The weaponry and items collected on the battlefield are an improvement (multi-melta ahoy!), on those found in Dawn of War II, and there’s a cunning equipment-based twist this time too. Some items snatched from the death-grasp of your fallen foes are so gnarly they can end up corrupting you. These Chaos-imbued items are, of course, inherently cooler than the standard ‘pure’ items and it’s certainly difficult to resist their deathly appeal. But that’s always the way it goes, isn’t it? Being bad is good. After all, who would you rather be: Ghandi, or Castor Troy from Face/Off? The more you use these occult items, the more corruption points your squads will receive – which is shown on a red-meter of DOOM. Once you’ve meddled with the dark side enough (which can also include nefarious in-game actions), your squad’s abilities and traits will start to morph into alternative and sinister versions. This is exactly the same as eating a large bag of Twiglets and then disembowelling a nun. However, if you don’t want to go down that questionable path, you may reduce your corruption level by undertaking special in-game actions to become pure once again. Although achievements are rewarded to you based on how pure or corrupt your squads are, this factor won’t affect the storyline much – which could’ve added an interesting element to proceedings.
The missions are varied in terms of objectives and map-terrain. The maps are mostly memorable and well crafted, as promised by Relic. Unlike those in Dawn of War II, no two missions feel overtly similar and there are plenty of surprises and challenging moments throughout. One particularly noteworthy factor is the game’s unfathomably tough bosses, whose hit-points can often stretch into the tens of thousands. But, given they’re often aligned with the Chaos gods Khorne (‘blood for the blood god!’) and Nurgle (rot, pus and corrosive stomach bile on toast) – this factor is true to the universe. A small criticism is that the campaign could have been lengthened slightly with more conflicts against the Orks, Eldar and Tyranids, especially as they’ve been given additional units, via a simultaneously released patch, to bolster their ranks. For instance, the missions that take place aboard conquered space marine starships are a highlight as you face off against new Tyranid units such as the genestealers and tyrant guards. Not only do these missions present the classic sci-fi scenario of battling xenomorphs within a confined metallic space, but for old-school 40K fans, these missions will directly invoke fond memories of the Space Hulk video and TT games. This is only a minor gripe though, as the game’s multiplayer is arguably its most popular feature.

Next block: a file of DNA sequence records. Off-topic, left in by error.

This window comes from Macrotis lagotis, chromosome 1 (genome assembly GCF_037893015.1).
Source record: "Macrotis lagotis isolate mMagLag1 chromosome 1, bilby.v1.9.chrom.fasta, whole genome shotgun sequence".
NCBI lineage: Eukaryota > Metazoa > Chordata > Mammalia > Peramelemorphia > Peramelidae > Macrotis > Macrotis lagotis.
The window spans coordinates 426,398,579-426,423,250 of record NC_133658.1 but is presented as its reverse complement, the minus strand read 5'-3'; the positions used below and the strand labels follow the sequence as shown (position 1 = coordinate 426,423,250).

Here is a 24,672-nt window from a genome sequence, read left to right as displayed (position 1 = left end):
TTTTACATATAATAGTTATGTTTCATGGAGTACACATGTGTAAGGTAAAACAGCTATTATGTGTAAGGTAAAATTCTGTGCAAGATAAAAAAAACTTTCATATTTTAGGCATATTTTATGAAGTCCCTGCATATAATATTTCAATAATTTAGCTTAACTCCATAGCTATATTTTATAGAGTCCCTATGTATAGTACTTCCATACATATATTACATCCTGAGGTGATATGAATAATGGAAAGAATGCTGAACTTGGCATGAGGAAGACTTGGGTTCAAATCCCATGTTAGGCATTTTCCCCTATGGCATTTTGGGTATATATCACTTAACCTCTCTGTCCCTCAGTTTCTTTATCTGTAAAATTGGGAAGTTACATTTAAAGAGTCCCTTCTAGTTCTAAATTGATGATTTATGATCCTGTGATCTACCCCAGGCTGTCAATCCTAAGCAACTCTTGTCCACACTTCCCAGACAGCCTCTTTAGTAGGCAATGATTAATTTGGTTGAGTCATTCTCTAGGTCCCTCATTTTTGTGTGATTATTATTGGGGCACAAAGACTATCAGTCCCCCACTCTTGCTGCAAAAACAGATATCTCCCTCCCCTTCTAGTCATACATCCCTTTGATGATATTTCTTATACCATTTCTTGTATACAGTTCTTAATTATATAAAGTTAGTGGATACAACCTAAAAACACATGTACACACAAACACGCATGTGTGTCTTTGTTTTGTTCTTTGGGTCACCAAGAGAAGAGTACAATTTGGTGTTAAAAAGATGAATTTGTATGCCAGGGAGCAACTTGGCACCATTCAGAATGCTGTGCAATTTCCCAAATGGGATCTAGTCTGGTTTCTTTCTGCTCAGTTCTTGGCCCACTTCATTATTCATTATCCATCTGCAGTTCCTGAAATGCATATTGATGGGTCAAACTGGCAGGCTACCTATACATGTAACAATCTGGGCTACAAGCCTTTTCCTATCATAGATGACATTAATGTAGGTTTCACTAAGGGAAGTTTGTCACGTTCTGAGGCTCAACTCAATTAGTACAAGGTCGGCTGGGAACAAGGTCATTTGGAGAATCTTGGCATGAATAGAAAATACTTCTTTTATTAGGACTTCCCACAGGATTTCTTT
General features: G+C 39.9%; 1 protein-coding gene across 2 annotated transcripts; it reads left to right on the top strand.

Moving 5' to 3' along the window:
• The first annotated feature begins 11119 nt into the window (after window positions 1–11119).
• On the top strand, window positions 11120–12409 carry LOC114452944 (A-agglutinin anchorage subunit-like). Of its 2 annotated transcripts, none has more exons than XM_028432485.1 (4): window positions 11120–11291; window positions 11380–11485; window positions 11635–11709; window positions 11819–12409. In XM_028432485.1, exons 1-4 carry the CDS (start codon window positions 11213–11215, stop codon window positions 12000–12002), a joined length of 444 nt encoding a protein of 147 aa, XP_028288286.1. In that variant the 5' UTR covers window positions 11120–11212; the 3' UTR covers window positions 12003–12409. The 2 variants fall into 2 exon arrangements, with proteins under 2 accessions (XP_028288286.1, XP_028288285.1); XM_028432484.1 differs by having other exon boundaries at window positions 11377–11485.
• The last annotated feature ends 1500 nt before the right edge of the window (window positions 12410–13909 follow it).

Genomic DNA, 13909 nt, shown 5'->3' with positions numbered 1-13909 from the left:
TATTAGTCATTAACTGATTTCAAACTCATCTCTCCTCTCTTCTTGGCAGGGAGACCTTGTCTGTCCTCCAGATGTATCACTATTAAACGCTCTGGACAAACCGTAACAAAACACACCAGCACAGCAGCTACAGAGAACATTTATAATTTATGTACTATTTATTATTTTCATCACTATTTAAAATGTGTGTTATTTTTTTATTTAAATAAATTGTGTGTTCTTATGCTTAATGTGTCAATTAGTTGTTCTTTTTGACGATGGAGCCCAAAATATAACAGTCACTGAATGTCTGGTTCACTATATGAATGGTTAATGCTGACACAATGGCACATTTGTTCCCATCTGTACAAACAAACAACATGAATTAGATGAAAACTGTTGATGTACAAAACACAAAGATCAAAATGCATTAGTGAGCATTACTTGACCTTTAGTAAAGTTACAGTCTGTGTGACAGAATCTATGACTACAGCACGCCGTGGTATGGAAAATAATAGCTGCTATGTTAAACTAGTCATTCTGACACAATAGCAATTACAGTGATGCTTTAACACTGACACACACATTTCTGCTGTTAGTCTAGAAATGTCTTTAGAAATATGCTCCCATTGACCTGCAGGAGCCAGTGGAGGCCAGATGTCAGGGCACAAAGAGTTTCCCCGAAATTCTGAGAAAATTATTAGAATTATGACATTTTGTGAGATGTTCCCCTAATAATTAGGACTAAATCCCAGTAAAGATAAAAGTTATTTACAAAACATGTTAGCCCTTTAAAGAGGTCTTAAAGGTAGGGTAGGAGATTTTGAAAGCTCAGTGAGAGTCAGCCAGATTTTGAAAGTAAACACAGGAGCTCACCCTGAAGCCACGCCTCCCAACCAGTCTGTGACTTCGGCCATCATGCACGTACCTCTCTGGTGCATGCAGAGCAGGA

The excellently supported multiplayer arguably (constant balance issues) just keeps on improving – players certainly can’t complain about a lack of new content. The Chaos race fits in nicely amongst the established races and they’re a pleasure to control and master. Indeed, bearing in mind players have now had over a year to develop tactics for each race in the various multiplayer modes, the inclusion of a new playable race will present players with a strong new challenge besides extending the already stellar replayability on offer. Relic have even gone so far as to reset the online leaderboards in some kind of effort to revert the Dawn of War II community back to year zero.
Although the game is a sufficient continuation of the series, Chaos Rising does leave a few things to be desired. It’s disappointing there are no missions that allow you to employ all of your squads together, as this would’ve been particularly rewarding and beneficial in the final conflict. Further to this, although the last battle is suitably immense, there are loose ends left rather unsuitably open. As this is a standalone expansion, it should be properly wrapped up at the climax. Even though it was a quality game, Dawn of War II did draw criticism for the repetitive elements of its single player campaign, and the less said about the in-game bugs the better. Relic has duly noted these criticisms and has created a worthy expansion to the series in Chaos Rising.